‘I want you to know that I have always loved you.’
On his deathbed, Nell Hardy’s father Bill makes a mysterious declaration to his youngest daughter Nell. He says:
‘I want you to know that I’ve always loved you […] You need to know that I’ve always loved you even though you were never really mine to love.’
Shortly after, before Nell has an opportunity to ask him what he means, Bill dies. Perhaps her mother Annie knows, but she has recently been diagnosed with dementia and communicating with her is challenging.
The story shifts between the present, where Annie is coming to terms with her father’s death and her mother’s dementia, and the past where Annie is overwhelmed by a series of traumatic events. In the present, Annie and her older sisters Clare and Laura are packing, preparing their family home for sale as Annie will move into care. And Nell wonders about what her father said and what it could mean. The three sisters are not close: Nell is 11 years younger than Clare, and 7 years younger than Laura. Nell has had opportunities that her sisters have not, and Clare in particular seems to resent this.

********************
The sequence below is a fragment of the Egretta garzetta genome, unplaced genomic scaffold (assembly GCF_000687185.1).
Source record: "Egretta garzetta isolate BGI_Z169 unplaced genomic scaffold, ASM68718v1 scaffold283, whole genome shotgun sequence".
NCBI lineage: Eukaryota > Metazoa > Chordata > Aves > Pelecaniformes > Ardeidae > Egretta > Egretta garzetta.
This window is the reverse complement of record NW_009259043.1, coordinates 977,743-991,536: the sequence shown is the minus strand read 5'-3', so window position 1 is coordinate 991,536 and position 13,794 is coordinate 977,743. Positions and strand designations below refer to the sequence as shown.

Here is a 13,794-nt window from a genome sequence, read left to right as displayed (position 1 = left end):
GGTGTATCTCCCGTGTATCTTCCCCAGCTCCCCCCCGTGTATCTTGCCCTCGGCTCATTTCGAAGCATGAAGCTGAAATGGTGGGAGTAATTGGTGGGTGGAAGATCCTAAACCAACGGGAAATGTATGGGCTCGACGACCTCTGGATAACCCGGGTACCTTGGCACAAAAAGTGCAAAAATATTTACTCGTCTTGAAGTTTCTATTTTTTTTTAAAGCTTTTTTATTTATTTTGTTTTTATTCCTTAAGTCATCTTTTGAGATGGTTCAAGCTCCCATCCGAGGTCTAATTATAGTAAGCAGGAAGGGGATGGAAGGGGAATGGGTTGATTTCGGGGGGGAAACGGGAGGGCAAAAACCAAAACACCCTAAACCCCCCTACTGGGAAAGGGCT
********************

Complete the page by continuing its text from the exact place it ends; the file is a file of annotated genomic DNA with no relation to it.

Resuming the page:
In the past we meet Annie and Bill as a young married couple. Clare and Laura are young, and Annie wants to have another child. What follows is a series of tragedies and secrets, devastating events which ripple through many lives into the present.
‘Grief, she is learning, is love’s echo: it is not possible to have one without the other.’
I found this story moving and wondered how I would deal in a similar situation. I admired Bill’s resilience, felt sad for Annie, and wondered where the truth would lead Nell.
Note: My thanks to NetGalley and the publisher for providing me with a free electronic copy of this book for review purposes.